Mental health quiz used to vet wannabe MAFS contestants
Mental health quiz used to vet wannabe MAFS contestants

Take the quiz used to vet wannabe MAFS contestants

DO YOU cry easily? Have you recently had temper outbursts you could not control? Ever think about ending your own life?

These are among the questions hopeful contestants for Married At First Sight were required to answer by producers Endemol Shine Australia before being chosen to participate in the show's 2018 edition - as well as legal contracts lawyers say are "exploitative" and "shocking".

The documents were revealed by several former MAFS participants who spoke to The Sunday Telegraph about the lingering psychological and financial damage they believe the show caused their lives.

Their claims come in a week when the show hit new dramatic heights, with contestants Sam Ball and Ines Basic depicted snuggling in bed together, apparently after having had sex with people not their "spouses", and bride Lauren Huntriss going public to accuse the show of unfairly depicting her as a "nympho".

MAFS villain Ines Basic, who was this week shown in bed with another man not her “husband” looking downcast on Friday. Picture: Diimex
MAFS villain Ines Basic, who was this week shown in bed with another man not her “husband” looking downcast on Friday. Picture: Diimex

Clare Verrall, a contestant in 2015, said she felt so desperate she attempted suicide twice after the show ended and warned: "They will keep making this show bigger and bigger, casting more and more vulnerable people until someone takes their life."

Tracey Jewel, a 2018 contestant who also attempted self-harm after the show ended, said producers deliberately got her and other contestants drunk to precipitate conflict.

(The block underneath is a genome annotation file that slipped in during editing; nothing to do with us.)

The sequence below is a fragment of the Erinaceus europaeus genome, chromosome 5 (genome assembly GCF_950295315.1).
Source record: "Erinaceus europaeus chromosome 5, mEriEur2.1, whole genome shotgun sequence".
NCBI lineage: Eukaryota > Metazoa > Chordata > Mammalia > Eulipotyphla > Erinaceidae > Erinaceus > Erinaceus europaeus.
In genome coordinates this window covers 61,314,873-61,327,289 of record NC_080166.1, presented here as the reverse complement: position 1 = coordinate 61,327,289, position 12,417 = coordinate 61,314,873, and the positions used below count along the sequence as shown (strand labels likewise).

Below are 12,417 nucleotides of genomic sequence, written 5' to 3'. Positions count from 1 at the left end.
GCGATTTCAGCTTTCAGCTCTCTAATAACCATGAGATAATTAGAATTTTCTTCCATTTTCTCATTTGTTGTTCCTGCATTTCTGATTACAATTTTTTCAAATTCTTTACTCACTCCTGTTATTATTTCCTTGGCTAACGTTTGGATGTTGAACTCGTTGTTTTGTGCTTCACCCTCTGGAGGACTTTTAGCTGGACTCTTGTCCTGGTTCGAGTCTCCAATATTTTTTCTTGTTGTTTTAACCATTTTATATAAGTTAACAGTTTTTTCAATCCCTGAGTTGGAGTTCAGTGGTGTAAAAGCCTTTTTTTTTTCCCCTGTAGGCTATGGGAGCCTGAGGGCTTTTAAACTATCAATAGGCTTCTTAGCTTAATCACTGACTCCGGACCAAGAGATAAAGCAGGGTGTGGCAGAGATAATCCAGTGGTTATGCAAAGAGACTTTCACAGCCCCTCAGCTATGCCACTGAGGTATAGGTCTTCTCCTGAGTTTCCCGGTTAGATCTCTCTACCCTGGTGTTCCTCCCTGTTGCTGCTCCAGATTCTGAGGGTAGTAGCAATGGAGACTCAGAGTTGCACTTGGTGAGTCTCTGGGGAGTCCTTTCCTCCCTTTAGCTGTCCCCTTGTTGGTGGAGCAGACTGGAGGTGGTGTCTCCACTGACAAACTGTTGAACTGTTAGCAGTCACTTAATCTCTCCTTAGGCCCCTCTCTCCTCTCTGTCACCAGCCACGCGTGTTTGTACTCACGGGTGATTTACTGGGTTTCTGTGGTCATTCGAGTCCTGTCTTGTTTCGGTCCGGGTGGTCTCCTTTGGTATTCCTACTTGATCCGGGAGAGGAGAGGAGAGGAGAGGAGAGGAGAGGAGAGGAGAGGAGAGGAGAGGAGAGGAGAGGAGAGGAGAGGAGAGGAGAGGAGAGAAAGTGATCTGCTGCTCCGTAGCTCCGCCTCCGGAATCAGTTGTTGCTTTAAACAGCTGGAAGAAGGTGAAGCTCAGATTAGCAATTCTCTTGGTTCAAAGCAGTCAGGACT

"Looking back on it I can't believe how manipulated we were," Jewel said.

"Each couple had one producer that would be there all the time - literally, all the time.

"And that producer kept pressuring us to create arguments from nothing or keep bringing up the affair.

 

Do you have what it takes to be on MAFS?
Do you have what it takes to be on MAFS?


"Your glass is always topped up, your waterglass is never topped up and there is little food offered," she said.

"You are not eating, you are drinking and you are sleep-deprived. You know what producers want you to say so to be honest sometimes you just say it so you can go home and sleep."

Another former contestant, Simone Lee Brennan of the 2016 season, said producers had her fill out "tedious questionnaires" to help find her perfect match, only to find she had been matched to a man producers had randomly approached at a cafe.

 

Former MAFS star Tracey Jewel this week warned people against auditioning for the show. Picture: Sam Ruttyn
Former MAFS star Tracey Jewel this week warned people against auditioning for the show. Picture: Sam Ruttyn

Before progressing to the 2018 season, contestants were asked to complete a range of documents including a 90-question "Psych Test" asking participants to rate from 0-4 the extent to which they experienced symptoms in the past seven days.